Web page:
Driveshafts are (obviously) the round shafts that allow for power to transfer to your front and rear axles. They play a very important role in any 4wd, and of course are especially important with your SOA. There is not a whole lot to worry about except that if you don't get it right, you will have some vibration.
One of the main reasons you point your pinions up is for the sake of your driveshafts. I do not have a whole lot of experience with spring over conversions on 40ís and other short wheel base (SWB) trucks, but on a long wheel base (LWB) truck (a 55, 60, 45,etc), at least in the rear, if you rotate your pinion up (there is no real reason not to), you should be fine reusing your driveshaft. It is common knowledge that if your axle angle and your transfer case output angles are not identical, then you will have some vibration. This is true in some cases but for some reason in an FJ60, when you rotate your rear pinion up and weld it up that way, you do not get rear driveshaft vibration.
However, if you do have fairly larger differences in pinion angle to transfer case output angle, the common cure is to use a CV joint. CV joints are abundant in all sorts of vehicles. I am currently running one from a '87 1/2 ton Dodge pickup in the rear of my cruiser, however there are lots of good models. If you are using your OEM Toyota transfer case and axles, an excellent CV joint to use is a mini truck or early FJ60 (same CV joint) mated into your Toyota shaft. All Toyotas use a 2.5" driveshaft, and there are several Spicer and Detroit drivshafts that can be mated into a Toyota shaft. Regardless, if you need a driveshaft it will have to be custom.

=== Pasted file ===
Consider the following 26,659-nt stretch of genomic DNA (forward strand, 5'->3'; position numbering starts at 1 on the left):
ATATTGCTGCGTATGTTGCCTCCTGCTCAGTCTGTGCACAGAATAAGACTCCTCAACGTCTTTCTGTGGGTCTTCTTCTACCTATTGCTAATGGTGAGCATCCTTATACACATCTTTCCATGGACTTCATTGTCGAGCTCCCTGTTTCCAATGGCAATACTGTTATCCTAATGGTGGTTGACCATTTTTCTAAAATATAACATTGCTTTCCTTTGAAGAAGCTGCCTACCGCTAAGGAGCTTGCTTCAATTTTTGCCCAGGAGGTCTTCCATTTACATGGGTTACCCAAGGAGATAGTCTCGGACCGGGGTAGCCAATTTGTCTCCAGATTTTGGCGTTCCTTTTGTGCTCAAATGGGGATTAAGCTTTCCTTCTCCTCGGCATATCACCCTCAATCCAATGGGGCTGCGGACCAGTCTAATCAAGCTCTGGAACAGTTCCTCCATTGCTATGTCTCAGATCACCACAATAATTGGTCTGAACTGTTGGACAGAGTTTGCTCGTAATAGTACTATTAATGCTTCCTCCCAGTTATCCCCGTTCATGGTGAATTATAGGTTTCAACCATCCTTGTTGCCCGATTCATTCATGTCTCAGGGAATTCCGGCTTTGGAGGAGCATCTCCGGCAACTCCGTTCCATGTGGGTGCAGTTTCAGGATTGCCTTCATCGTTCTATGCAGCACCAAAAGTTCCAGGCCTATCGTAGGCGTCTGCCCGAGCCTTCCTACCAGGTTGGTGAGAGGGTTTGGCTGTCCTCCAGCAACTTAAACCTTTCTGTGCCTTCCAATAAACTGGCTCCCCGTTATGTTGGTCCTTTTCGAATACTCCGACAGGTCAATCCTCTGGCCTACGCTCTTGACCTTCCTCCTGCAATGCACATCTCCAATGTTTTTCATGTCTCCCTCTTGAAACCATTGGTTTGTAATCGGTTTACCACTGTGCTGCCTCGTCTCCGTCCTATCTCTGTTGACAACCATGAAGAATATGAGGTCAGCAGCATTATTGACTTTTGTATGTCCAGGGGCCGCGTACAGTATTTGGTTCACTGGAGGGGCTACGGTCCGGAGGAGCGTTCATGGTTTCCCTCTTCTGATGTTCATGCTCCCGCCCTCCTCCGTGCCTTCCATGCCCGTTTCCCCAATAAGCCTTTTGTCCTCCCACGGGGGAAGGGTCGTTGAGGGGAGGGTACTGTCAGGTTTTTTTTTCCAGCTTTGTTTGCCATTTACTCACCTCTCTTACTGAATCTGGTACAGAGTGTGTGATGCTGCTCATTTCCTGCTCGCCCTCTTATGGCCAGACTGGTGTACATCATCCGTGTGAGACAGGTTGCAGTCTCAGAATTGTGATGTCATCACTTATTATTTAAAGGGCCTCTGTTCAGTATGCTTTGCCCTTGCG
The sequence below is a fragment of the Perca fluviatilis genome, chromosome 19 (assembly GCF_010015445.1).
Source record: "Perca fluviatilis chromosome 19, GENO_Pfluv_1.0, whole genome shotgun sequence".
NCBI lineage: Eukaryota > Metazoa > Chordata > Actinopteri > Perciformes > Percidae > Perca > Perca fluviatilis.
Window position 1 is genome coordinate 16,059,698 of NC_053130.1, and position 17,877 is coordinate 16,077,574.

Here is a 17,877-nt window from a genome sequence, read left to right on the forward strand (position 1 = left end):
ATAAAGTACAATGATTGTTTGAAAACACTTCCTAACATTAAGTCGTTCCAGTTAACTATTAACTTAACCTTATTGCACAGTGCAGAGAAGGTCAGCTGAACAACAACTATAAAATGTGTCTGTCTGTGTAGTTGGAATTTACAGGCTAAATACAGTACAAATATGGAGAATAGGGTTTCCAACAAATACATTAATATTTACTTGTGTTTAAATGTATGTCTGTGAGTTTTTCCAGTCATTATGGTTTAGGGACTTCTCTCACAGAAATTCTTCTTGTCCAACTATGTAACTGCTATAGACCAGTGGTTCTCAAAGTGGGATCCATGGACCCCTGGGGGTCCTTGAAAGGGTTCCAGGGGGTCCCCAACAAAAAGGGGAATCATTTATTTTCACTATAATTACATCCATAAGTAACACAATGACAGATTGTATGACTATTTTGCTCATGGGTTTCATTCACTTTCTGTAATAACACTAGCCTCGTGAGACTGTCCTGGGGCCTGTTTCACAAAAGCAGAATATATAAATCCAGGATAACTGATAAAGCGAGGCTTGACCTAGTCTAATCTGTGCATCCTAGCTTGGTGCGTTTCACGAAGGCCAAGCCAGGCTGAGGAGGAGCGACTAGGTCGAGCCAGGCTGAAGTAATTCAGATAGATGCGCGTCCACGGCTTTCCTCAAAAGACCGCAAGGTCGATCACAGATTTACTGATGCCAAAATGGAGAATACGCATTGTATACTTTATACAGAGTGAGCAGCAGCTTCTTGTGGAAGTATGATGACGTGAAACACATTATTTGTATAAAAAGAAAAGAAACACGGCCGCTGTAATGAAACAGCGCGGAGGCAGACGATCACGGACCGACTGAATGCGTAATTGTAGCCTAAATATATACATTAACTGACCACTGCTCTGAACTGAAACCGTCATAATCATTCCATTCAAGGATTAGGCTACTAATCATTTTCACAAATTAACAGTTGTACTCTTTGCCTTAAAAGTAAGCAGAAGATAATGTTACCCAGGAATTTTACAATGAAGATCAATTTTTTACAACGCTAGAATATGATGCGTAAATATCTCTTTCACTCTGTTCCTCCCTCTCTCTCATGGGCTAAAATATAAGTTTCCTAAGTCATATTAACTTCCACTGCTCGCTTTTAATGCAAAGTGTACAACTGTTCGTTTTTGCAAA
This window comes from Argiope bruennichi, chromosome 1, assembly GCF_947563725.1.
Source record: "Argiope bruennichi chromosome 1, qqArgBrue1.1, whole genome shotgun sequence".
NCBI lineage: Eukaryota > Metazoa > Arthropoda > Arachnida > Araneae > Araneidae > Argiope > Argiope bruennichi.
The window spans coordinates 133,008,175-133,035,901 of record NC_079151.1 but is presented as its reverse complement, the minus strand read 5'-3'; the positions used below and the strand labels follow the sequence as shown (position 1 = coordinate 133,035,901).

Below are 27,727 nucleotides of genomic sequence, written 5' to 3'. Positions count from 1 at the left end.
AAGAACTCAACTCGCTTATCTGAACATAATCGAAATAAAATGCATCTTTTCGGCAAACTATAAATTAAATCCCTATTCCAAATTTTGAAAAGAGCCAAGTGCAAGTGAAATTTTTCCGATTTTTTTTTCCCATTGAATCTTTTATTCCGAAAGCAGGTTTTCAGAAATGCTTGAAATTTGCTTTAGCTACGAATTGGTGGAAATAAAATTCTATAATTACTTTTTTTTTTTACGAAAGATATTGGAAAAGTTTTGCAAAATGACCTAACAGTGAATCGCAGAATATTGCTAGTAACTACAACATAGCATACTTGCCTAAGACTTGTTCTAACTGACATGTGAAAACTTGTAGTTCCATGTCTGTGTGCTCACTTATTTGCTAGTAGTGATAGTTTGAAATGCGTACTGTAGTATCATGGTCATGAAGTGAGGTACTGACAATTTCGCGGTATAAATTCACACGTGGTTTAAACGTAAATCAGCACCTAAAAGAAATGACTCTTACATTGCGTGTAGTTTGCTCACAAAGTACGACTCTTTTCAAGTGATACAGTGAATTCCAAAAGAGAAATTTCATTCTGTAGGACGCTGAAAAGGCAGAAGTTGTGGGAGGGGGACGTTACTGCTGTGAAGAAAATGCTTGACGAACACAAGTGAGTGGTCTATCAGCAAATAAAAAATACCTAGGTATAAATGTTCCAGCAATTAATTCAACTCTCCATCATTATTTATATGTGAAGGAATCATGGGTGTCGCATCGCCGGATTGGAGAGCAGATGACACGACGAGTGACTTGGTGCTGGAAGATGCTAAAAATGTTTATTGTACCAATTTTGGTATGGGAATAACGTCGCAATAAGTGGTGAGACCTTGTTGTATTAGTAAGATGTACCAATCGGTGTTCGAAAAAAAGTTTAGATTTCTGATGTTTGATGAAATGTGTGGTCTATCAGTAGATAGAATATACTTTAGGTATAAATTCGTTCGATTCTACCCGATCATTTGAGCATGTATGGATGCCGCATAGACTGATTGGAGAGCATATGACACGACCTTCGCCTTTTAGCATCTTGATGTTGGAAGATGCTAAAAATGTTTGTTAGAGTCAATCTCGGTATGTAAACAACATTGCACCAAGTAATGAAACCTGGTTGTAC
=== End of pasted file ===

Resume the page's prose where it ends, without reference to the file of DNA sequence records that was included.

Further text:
One neat little trick for the fronts of 40ís, 55ís, and 60ís, is that because all Cruisers used the same diameter shaft tube, and at least have the same size ďpilotĒ (the ring in the middle of the flange on your driveshafts, pinion flanges, and t-case flanges), you can use the mini truck.early FJ60 CV (which is almost identical to that of an earlier 60 series) to extend your driveshaft and get the benefit of a CV joint in your shaft.
On a late 60 spring over, a CV joint from an earlier model, welded into your later shaft, is the perfect length needed to bolt it in. You will not have to notch your cross member, and you will not need a long slip joint in this scenario, unless you are building a 60 with extreme articulation.
CV joints are actually useful items that allow you to achieve less vibration and work through some tricky spots with driveshafts. There are custom driveshaft shops in just about every major city in the US. Usually it is a lot cheaper to have them shortened than to have them extended.
Anyone with good fabrication
skills can whip up a driveshaft, but the key to driveshaft shops is they
have balancing capabilities. On a trail rig, one thing you can get
away with is making your own front driveshaft, as long as you have hubs
that unlock. But it still isnít recommended. In the rear, it
is a must that you have your driveshaft balanced at a professional shop,
if not completely built there. There are several companies that make
high angle drivelines, for example, High Angle Driveline (www.highangledriveline.com).
I personally do not think they are necessary in most applications except
for serious off roaders with high articulation suspensions. Plus,
aftermarket CVs are usually pretty expensive. I recommend using a
good, cheap, used CV when necessary, and the Toyota CV joints are great.